Scriptural Authority: Solo Versus Sola Scriptura (Part 1)

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Scriptural Authority: Solo Versus Sola Scriptura (Part 1)

Editorial Note: This excerpt from Dr. Nicholas Miller’s Reformation and the Remnant is republished here by permission from Pacific Press.


The story illustrates the principle of Sola Scriptura like no other. A single, solitary monk stands against the arrayed prestige of both religious and civil leaders of his world—including representatives of the Pope and the person of the Holy Roman Emperor himself. This monk—arguably the most influential figure of the last thousand years—has come to some important and unique insights about the meaning of belief and faith and the pathway to salvation. For him, it is a path that leads from the individual directly to Jesus Christ in the heavenly sanctuary, where grace and salvation is dispensed freely to the humble, repentant soul.

These deep, personal, spiritual truths carry earth-shaking implications for the powers of his day. Should his claims be true, this monk has found a shortcut bypassing the regime of church/state-mediated salvation that had dominated the western world for more than a thousand years. From the time Constantine made Christianity the official religion of the West, popes, prelates, and magistrates have, in the popular mind, controlled the pathway to heaven. These religious and civil leaders have conspired to set conditions, hand out penances, sell indulgences, and set all manner of human requirements for the soul to obtain peace with God.

Now this monk, with a simple set of biblical beliefs, is poised to sweep this entire medieval enterprise into irrelevance. He has arrived at his beliefs about Christ, grace, and faith on the basis of one other doctrine, a doctrine that has allowed him to pierce the medieval façade: the supreme authority of Scripture. Luther’s feet stood firmly on the foundation of Sola Scriptura, allowing him to uphold the other “sola” doctrines: sola fide, sola gratia, sola Christo—by faith alone, by grace alone, by Christ alone. He recognized that without Sola Scriptura, these doctrines were left to be re-defined and compromised by church tradition and papal teaching.

So at the Diet of Worms, in 1521, the monk Martin Luther made his stand on the doctrine of Scripture before the arrayed authorities of church and state. But he did so using words that might sound strange—maybe even heretical—to our modern ears and to our conceptions of Sola Scriptura. Listen to his closing argument at Worms:

Unless I am refuted and convicted by testimonies of the Scriptures or by clear arguments [“manifest reasoning,” some translations read] I am conquered by the Holy Scriptures quoted by me, and my conscience is bound in the word of God. I cannot and will not recant anything, since it is unsafe and dangerous to do anything against the conscience.[i]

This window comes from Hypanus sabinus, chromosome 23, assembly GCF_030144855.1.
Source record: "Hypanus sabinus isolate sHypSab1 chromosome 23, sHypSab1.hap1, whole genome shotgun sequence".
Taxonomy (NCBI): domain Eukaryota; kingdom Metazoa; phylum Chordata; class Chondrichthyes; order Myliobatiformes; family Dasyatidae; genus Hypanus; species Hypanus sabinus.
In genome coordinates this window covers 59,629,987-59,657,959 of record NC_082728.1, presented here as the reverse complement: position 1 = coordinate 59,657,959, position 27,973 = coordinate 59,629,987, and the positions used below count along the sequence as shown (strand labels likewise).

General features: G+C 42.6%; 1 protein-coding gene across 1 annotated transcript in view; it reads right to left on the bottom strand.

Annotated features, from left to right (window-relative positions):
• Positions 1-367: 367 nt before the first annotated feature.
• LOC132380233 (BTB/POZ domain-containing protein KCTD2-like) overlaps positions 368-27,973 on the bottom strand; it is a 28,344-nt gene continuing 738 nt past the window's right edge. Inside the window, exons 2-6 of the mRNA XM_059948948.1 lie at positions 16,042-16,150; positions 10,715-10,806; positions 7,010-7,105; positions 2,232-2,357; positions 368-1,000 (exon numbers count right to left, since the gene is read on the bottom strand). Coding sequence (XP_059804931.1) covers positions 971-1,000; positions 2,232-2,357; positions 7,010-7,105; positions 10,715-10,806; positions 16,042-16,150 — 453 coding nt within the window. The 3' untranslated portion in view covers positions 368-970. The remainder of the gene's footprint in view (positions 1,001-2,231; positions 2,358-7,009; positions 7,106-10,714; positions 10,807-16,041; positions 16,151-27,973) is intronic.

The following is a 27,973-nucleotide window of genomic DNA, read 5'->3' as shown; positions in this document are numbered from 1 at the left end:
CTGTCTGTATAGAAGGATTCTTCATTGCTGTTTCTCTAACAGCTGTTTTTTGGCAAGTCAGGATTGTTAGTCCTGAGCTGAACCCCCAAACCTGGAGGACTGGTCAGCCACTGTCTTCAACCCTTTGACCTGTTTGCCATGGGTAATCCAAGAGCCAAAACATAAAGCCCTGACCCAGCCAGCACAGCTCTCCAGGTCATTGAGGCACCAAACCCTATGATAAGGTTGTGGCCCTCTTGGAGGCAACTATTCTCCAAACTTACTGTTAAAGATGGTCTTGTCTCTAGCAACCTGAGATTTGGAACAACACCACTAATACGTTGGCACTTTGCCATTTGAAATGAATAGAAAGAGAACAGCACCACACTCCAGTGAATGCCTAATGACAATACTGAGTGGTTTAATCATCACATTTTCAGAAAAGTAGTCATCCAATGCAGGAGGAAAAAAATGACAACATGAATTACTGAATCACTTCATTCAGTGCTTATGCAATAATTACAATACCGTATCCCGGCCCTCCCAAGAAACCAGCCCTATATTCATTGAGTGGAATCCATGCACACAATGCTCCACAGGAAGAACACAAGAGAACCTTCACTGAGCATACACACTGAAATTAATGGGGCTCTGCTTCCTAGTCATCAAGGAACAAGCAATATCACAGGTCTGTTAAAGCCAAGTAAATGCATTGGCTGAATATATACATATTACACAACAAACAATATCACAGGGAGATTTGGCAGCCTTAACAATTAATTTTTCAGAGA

Much of this statement is familiar to us: “my conscience is bound by the word of God;” and “I cannot and will not recant;” these are all phrases that have become part of our collective Protestant cultural memory. But what about Luther’s willingness to be convinced of error not only by Scripture, but also by “clear arguments” or “manifest reasoning?” How does this appeal to reason square with his commitment to the authority of Scripture?

Luther’s reference to reason raises the question of what the doctrine of Sola Scriptura actually meant to the reformers. Did it mean that Scripture was the only place they could obtain knowledge about God and spiritual things? Did it mean that they would consult no other sources in relation to religious questions? What exactly is the proper relation between Scripture and other sources of truth about the world and God?

The term Sola Scriptura is not found in the Bible. But it is a good shorthand phrase to capture the doctrine of scriptural centrality and authority that the Protestant reformers developed from the Bible. It is highly instructive that at probably the most crucial moment of his life and ministry, when all hung in the balance, Luther clearly showed that he believed in Sola Scriptura—assessing truth “by Scripture alone”—and not what we might call Solo Scriptura, obtaining truth “from Scripture alone.”

Luther’s appeal to “manifest reason” was a simple recognition that God speaks through at least two methods or avenues: scriptural revelation and the created world of nature that we examine with the reason He has given to us. Correctly understood, these two worlds, Scripture and nature, God’s first and second books, will agree. Here is illustrated the difference between Solo Scriptura and Sola Scriptura. Solo Scriptura says that all religious knowledge and belief can come only from the Bible. Sola Scriptura says that all religious knowledge and belief must be filtered, or measured, by the Bible. It holds that the Bible is the ultimate standard of truth and that while all doctrines must be based securely on the Bible, that God can provide knowledge of Himself and certain kinds of truths through nature and human reason.[ii]

For some, this idea of two books of God seems a radical proposal that undermines the authority of Scripture.  Yet the Bible itself recognizes this truth: “For since the creation of the world [God’s] invisible attributes are clearly seen, being understood by the things that are made, even His eternal power and Godhead, so that they are without excuse” (Romans 1:20). This echoes Psalm 19:1-3: “The heavens declare the glory of God; and the firmament shows His handiwork. Day unto day utters speech, and night unto night reveals knowledge. There is no speech nor language where their voice is not heard.”